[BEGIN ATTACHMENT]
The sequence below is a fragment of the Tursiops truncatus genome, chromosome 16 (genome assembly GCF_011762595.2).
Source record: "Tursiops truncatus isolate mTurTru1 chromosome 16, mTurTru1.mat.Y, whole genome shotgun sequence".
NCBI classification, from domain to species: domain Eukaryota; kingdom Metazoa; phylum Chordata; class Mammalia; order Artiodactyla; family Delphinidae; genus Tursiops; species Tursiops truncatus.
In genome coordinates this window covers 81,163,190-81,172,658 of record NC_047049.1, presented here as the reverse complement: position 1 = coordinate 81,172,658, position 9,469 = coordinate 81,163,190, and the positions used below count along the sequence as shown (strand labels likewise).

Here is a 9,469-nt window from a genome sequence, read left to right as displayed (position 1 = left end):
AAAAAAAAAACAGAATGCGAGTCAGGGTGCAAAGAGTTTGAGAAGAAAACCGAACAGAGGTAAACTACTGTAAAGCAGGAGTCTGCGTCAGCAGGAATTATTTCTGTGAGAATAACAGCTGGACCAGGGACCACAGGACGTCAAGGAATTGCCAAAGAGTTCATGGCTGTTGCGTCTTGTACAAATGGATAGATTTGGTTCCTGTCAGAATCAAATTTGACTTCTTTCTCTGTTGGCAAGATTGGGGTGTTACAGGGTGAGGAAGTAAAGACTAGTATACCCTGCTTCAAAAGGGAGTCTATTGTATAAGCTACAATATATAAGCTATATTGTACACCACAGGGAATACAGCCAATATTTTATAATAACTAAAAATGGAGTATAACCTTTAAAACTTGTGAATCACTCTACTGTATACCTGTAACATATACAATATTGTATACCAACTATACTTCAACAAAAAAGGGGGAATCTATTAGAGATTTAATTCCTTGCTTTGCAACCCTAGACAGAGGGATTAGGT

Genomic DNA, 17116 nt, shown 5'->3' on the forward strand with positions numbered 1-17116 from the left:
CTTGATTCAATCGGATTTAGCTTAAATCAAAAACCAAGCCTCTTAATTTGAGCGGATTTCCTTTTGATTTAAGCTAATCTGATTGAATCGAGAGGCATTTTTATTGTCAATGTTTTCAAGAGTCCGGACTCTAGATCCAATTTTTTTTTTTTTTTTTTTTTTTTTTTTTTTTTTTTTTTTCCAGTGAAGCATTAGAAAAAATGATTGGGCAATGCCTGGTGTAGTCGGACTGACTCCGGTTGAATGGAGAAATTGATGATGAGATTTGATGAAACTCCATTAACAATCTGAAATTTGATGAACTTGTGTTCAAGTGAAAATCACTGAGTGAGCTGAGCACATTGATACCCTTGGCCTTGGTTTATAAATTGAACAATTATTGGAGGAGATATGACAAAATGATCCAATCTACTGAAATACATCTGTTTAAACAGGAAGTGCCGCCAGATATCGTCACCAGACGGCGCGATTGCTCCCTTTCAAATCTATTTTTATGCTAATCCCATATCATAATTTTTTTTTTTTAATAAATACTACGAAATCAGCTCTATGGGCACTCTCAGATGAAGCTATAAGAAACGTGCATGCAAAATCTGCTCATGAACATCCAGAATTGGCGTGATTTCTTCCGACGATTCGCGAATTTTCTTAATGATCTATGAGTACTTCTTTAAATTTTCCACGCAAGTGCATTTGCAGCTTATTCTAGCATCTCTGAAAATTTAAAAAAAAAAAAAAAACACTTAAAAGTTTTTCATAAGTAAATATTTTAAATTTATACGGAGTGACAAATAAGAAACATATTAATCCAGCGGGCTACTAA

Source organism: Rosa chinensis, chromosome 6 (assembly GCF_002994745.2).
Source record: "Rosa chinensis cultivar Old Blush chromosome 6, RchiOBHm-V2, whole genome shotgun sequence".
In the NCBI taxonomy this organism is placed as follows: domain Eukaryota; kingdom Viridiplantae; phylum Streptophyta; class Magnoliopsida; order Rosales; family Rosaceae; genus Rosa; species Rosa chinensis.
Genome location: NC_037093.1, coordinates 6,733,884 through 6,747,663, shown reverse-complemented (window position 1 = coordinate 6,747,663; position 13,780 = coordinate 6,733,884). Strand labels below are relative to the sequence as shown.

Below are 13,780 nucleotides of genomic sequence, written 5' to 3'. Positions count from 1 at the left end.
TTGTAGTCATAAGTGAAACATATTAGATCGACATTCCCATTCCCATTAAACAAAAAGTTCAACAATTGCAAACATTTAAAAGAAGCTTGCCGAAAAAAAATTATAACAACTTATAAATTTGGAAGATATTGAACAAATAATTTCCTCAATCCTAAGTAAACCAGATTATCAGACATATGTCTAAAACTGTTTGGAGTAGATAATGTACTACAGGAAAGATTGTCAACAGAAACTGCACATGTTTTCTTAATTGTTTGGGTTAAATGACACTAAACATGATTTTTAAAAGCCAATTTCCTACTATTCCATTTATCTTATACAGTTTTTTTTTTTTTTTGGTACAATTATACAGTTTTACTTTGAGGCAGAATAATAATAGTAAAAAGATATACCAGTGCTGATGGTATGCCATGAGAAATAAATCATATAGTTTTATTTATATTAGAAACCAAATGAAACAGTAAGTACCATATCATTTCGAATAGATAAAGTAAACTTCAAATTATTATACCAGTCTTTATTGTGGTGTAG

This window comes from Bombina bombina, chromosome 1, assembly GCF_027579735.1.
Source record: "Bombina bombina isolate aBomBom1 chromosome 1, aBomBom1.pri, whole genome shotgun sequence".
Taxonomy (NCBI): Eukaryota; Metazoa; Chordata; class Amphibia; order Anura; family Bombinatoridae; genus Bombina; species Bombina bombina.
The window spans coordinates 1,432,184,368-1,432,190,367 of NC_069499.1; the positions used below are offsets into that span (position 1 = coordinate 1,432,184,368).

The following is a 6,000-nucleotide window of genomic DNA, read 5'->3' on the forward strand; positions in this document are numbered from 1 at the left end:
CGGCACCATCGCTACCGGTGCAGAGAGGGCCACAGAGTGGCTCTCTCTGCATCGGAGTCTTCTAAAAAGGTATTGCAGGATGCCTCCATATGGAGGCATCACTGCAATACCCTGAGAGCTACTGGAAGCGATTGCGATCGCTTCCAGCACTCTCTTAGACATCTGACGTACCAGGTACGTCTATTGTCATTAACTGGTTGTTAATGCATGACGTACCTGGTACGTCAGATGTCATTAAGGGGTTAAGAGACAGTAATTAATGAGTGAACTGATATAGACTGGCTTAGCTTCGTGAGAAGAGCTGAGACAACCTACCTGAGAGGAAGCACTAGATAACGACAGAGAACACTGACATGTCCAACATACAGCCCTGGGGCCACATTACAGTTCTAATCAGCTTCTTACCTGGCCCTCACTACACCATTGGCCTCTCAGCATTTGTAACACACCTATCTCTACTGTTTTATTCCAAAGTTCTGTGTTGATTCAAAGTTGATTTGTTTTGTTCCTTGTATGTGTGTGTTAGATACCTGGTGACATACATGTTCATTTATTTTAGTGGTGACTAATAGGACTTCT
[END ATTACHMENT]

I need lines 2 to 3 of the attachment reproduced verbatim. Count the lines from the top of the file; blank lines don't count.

Source record: "Tursiops truncatus isolate mTurTru1 chromosome 16, mTurTru1.mat.Y, whole genome shotgun sequence".
NCBI classification, from domain to species: domain Eukaryota; kingdom Metazoa; phylum Chordata; class Mammalia; order Artiodactyla; family Delphinidae; genus Tursiops; species Tursiops truncatus.